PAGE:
Bold Journey by Clancy Tucker (Clancy Tucker Publishing) PB RRP $15.00 plus $3.00 for postage Australia
Reviewed by Anastasia Gonis
The story begins in 1954, when the Agnelli family set out for Australia on an Assisted Migrant Scheme. The positives and negatives of their decision are cleverly woven into a delicate and moving story of migration, with themes of friendship, family, bullying, assimilation, and the huge impact the kindness and generosity of strangers can have on people’s lives.
Cat Ginelli and ‘Fozzie’ Agnelli have been friends since childhood after meeting on the ship. Their years of friendship, togetherness, learning, discovery, and shared grief, is slowly transformed into something powerful, but unspoken. While life leads them along different and distant paths as they grow, the emotional ties between them remain unbroken.
Will they finally come together at the official function put on by Amnesty International, or will the story of their life together end due to those words unspoken?
The struggles and challenges the Agnelli family face are the struggles of every migrant family of the post-war years. The courage and determination of they have to adapt and succeed reflect the characteristics of migrants of that era, and many of those of today.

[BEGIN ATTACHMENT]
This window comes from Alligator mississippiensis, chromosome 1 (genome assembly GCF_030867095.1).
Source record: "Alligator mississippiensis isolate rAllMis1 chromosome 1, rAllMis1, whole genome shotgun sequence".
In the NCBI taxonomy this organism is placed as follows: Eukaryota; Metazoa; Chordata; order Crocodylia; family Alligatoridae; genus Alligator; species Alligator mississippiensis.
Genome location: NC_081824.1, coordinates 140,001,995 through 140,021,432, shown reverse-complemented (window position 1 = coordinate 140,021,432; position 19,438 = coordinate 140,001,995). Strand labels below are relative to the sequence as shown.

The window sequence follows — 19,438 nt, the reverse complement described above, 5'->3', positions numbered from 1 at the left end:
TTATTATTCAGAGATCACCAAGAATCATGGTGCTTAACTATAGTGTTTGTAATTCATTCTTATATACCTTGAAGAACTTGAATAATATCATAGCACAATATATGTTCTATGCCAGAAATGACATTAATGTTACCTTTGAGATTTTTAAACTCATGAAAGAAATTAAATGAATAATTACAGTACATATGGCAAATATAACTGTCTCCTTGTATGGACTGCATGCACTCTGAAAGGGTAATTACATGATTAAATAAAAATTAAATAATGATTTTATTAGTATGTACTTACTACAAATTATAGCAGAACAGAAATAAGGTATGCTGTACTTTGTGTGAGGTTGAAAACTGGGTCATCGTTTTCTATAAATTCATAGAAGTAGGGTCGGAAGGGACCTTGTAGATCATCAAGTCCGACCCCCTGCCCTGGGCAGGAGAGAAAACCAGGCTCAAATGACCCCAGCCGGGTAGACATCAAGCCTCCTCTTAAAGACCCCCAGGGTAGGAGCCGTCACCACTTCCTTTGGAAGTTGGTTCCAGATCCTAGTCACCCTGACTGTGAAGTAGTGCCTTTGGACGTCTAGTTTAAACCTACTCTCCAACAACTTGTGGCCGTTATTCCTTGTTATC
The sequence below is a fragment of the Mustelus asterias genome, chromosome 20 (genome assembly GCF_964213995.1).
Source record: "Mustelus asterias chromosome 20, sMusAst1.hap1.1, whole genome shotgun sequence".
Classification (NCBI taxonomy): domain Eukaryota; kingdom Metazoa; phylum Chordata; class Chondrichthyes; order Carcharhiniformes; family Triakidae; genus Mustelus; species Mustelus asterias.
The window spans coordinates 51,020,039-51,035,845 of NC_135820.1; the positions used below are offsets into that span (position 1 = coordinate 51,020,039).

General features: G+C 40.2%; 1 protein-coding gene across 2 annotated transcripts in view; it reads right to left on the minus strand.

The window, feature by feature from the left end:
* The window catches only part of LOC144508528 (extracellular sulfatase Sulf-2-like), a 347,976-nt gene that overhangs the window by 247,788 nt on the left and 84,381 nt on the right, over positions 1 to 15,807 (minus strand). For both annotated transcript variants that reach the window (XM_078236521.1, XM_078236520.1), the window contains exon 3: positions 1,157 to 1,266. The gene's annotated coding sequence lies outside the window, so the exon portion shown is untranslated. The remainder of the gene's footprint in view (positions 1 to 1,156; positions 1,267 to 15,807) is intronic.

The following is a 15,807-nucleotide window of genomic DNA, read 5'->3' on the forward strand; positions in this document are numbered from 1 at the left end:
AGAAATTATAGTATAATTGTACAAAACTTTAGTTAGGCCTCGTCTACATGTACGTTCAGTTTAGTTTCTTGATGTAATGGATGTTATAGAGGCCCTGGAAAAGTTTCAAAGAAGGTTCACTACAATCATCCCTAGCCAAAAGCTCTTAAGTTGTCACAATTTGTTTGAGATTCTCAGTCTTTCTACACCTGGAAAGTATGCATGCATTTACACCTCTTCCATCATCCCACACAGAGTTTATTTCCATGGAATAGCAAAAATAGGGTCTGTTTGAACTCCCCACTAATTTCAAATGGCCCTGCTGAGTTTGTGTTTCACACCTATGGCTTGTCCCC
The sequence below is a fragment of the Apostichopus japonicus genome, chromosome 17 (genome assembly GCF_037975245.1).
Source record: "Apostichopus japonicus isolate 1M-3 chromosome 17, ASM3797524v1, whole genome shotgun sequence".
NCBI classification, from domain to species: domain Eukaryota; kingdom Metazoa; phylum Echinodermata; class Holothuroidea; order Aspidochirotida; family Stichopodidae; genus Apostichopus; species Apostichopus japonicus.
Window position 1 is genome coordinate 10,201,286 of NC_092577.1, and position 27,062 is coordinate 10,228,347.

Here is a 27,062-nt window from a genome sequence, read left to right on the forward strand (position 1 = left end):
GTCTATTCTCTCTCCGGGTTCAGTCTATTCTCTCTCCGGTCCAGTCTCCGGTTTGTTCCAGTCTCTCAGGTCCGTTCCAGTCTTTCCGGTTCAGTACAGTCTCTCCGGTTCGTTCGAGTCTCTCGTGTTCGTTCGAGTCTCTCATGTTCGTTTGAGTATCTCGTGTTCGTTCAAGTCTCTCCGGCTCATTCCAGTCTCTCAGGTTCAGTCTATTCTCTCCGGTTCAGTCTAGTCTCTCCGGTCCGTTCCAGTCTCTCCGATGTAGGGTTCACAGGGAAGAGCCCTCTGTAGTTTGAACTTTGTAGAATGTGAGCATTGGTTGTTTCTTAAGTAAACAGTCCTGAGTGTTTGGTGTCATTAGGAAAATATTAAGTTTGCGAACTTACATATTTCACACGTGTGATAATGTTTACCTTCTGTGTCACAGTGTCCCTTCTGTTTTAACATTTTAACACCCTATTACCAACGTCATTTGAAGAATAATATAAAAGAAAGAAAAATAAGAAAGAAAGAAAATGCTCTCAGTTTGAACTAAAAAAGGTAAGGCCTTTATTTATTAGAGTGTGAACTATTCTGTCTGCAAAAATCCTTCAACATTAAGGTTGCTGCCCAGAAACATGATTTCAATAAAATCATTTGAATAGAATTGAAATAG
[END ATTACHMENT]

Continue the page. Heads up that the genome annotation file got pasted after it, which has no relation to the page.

Through his work, Tucker again seizes the opportunity to bring into focus, issues that he is passionate about. He addresses the humanitarian need of countries ravaged by war and poverty, with the intention that it will ‘stir the conscience’ of his readers, and the world in general. He makes reference to the Vietnam and Korean wars and their futility in a significant way.
This is an interesting and well-constructed novel which is historically valuable, in that it reflects on the how and why, Europeans left their homelands for a better life, what they found, and what they did with what they had.
Clancy Tucker has created lovable characters and moving scenes. He has presented a wide view of migrant life. All this is folded into a story of love, hope and sacrifice. Suited for ages 8-80 years, it also shows the multi-faceted lives of post-war Australians through dialogue, varying voices and points of view.